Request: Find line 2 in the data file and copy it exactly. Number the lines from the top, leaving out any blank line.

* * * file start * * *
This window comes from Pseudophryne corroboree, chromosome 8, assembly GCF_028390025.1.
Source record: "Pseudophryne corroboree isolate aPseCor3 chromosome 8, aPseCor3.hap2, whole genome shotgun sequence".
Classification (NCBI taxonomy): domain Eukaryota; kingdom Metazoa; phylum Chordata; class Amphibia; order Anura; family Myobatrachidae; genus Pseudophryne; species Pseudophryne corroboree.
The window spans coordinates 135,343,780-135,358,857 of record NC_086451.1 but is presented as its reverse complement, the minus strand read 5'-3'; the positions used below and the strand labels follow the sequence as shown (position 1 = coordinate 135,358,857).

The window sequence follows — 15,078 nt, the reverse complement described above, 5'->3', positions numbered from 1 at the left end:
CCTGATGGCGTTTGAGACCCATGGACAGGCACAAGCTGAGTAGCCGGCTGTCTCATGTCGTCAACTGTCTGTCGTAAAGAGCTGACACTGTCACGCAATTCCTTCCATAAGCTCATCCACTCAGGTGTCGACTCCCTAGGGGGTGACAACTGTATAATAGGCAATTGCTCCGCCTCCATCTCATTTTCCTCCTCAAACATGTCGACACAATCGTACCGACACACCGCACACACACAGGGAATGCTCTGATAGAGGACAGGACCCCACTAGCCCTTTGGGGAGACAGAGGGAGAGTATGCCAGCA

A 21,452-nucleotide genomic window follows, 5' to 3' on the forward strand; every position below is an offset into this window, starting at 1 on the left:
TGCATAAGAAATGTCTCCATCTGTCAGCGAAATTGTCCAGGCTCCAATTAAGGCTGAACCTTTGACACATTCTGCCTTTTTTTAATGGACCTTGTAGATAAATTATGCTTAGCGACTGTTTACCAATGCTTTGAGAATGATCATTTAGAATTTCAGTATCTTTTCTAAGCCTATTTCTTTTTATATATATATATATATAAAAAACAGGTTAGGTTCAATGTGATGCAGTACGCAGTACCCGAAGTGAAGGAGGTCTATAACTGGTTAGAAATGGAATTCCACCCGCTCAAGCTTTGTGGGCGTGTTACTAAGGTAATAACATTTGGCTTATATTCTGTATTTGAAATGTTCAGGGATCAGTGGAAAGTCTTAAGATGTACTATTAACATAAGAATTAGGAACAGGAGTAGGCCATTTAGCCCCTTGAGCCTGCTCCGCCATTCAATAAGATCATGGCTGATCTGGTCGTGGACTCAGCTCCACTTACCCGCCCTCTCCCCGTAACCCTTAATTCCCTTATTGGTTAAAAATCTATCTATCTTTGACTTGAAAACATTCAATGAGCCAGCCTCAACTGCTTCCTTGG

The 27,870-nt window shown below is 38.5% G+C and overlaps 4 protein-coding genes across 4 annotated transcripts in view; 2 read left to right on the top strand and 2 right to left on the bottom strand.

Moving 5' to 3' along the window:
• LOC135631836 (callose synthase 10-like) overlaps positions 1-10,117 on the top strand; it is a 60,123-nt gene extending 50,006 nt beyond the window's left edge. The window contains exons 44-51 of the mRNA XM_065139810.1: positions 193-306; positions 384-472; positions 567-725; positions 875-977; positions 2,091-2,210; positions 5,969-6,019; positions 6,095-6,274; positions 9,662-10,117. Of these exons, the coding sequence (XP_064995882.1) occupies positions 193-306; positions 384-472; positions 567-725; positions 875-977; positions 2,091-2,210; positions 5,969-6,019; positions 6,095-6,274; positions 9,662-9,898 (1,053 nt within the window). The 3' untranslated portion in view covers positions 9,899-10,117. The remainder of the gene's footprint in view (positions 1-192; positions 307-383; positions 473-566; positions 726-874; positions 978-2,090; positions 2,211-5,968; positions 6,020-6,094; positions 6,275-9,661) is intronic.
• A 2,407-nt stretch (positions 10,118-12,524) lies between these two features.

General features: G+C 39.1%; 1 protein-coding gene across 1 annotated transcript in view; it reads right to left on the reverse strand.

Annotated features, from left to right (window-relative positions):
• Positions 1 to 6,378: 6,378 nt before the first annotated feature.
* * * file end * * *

Source record: "Pseudophryne corroboree isolate aPseCor3 chromosome 8, aPseCor3.hap2, whole genome shotgun sequence".